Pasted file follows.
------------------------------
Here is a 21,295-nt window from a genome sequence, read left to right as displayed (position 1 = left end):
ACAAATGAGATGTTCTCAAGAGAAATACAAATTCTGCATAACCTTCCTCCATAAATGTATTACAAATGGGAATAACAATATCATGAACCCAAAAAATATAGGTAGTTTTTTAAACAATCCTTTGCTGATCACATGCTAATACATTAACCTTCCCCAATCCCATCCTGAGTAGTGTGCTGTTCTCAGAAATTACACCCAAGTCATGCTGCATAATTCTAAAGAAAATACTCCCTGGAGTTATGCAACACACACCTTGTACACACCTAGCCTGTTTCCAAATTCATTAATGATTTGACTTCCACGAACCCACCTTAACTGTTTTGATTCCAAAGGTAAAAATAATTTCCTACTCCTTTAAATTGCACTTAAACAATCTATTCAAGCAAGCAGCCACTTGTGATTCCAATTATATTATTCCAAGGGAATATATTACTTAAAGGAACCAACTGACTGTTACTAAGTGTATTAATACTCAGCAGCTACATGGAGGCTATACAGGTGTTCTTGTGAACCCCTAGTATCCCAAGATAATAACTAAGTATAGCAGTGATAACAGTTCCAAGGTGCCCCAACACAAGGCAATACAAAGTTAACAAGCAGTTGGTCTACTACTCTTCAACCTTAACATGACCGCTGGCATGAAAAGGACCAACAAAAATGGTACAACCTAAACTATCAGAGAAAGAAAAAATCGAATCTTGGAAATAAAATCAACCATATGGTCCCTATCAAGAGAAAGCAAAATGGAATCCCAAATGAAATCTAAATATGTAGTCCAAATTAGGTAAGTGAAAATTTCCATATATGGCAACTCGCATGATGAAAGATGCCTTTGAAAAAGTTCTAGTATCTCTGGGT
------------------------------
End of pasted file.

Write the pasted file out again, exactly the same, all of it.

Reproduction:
Here is a 21,295-nt window from a genome sequence, read left to right as displayed (position 1 = left end):
ACAAATGAGATGTTCTCAAGAGAAATACAAATTCTGCATAACCTTCCTCCATAAATGTATTACAAATGGGAATAACAATATCATGAACCCAAAAAATATAGGTAGTTTTTTAAACAATCCTTTGCTGATCACATGCTAATACATTAACCTTCCCCAATCCCATCCTGAGTAGTGTGCTGTTCTCAGAAATTACACCCAAGTCATGCTGCATAATTCTAAAGAAAATACTCCCTGGAGTTATGCAACACACACCTTGTACACACCTAGCCTGTTTCCAAATTCATTAATGATTTGACTTCCACGAACCCACCTTAACTGTTTTGATTCCAAAGGTAAAAATAATTTCCTACTCCTTTAAATTGCACTTAAACAATCTATTCAAGCAAGCAGCCACTTGTGATTCCAATTATATTATTCCAAGGGAATATATTACTTAAAGGAACCAACTGACTGTTACTAAGTGTATTAATACTCAGCAGCTACATGGAGGCTATACAGGTGTTCTTGTGAACCCCTAGTATCCCAAGATAATAACTAAGTATAGCAGTGATAACAGTTCCAAGGTGCCCCAACACAAGGCAATACAAAGTTAACAAGCAGTTGGTCTACTACTCTTCAACCTTAACATGACCGCTGGCATGAAAAGGACCAACAAAAATGGTACAACCTAAACTATCAGAGAAAGAAAAAATCGAATCTTGGAAATAAAATCAACCATATGGTCCCTATCAAGAGAAAGCAAAATGGAATCCCAAATGAAATCTAAATATGTAGTCCAAATTAGGTAAGTGAAAATTTCCATATATGGCAACTCGCATGATGAAAGATGCCTTTGAAAAAGTTCTAGTATCTCTGGGT